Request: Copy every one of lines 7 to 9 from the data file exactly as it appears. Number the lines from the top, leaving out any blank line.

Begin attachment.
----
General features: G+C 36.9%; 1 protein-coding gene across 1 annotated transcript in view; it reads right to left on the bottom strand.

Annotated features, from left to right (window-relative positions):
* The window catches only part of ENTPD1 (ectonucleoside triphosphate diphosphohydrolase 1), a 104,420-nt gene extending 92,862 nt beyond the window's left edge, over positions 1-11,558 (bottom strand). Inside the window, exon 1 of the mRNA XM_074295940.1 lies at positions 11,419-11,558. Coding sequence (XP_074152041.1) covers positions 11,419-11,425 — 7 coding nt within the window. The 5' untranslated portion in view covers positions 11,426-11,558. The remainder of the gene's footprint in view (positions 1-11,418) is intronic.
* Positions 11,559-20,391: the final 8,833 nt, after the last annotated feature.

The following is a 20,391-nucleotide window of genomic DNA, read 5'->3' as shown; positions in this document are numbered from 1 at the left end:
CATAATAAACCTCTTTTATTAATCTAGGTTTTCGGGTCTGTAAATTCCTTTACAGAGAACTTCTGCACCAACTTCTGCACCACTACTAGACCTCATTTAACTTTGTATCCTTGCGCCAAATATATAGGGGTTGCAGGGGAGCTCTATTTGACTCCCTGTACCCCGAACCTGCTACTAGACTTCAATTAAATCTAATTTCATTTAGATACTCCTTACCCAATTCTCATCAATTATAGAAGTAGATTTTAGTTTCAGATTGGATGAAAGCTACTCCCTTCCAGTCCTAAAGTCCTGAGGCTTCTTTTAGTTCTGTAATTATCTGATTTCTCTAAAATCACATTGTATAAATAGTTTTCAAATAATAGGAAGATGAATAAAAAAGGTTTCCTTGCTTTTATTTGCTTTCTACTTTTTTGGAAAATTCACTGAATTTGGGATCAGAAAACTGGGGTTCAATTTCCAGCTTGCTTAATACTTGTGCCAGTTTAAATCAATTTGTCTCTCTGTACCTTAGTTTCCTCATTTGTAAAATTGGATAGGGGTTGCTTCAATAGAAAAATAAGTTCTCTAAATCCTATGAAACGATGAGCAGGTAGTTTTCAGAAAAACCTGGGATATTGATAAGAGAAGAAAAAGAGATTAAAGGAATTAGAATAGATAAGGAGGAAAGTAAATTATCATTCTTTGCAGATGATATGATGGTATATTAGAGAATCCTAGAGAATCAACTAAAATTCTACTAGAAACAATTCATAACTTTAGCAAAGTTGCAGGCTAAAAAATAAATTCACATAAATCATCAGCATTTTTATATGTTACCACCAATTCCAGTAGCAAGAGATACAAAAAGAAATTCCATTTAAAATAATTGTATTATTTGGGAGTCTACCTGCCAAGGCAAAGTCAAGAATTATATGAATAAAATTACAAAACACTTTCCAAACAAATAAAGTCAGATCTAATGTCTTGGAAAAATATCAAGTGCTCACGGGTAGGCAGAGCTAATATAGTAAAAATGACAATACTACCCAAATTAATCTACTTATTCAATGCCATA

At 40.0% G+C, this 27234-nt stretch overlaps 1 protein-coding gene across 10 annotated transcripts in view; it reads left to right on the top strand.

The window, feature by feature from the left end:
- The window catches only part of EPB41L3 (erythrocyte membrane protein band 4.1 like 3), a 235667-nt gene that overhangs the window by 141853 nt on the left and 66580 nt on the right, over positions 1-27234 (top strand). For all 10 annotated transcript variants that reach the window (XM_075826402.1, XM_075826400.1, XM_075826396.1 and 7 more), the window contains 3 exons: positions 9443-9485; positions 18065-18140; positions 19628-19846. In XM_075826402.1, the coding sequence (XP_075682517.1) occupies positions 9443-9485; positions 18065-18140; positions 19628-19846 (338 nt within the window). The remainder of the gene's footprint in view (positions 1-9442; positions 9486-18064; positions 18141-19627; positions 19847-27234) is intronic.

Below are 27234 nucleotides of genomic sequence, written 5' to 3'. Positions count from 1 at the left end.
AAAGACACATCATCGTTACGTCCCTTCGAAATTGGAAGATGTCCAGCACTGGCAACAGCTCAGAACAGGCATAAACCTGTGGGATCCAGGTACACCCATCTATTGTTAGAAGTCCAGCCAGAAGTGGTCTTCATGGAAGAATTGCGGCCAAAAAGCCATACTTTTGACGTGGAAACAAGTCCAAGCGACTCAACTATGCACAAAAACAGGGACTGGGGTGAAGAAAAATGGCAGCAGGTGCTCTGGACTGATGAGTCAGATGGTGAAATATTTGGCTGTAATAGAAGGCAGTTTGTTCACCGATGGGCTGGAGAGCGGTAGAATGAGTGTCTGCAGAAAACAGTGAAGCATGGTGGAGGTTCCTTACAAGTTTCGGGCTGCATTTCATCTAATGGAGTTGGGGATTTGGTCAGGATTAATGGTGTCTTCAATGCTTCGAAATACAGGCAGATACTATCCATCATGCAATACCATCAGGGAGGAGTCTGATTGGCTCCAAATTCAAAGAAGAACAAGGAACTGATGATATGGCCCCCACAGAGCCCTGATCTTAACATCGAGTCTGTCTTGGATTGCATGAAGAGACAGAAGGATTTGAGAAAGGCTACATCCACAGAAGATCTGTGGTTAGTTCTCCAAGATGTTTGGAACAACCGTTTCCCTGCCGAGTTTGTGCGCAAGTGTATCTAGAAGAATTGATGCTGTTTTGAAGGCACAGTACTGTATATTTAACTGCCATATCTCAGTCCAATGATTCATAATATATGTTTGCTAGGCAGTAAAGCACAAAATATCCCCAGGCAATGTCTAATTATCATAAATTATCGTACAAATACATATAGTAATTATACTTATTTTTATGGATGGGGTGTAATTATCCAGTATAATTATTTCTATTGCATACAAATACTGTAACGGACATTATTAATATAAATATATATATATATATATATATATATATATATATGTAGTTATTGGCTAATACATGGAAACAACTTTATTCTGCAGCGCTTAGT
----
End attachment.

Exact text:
At 40.0% G+C, this 27234-nt stretch overlaps 1 protein-coding gene across 10 annotated transcripts in view; it reads left to right on the top strand.

The window, feature by feature from the left end:
- The window catches only part of EPB41L3 (erythrocyte membrane protein band 4.1 like 3), a 235667-nt gene that overhangs the window by 141853 nt on the left and 66580 nt on the right, over positions 1-27234 (top strand). For all 10 annotated transcript variants that reach the window (XM_075826402.1, XM_075826400.1, XM_075826396.1 and 7 more), the window contains 3 exons: positions 9443-9485; positions 18065-18140; positions 19628-19846. In XM_075826402.1, the coding sequence (XP_075682517.1) occupies positions 9443-9485; positions 18065-18140; positions 19628-19846 (338 nt within the window). The remainder of the gene's footprint in view (positions 1-9442; positions 9486-18064; positions 18141-19627; positions 19847-27234) is intronic.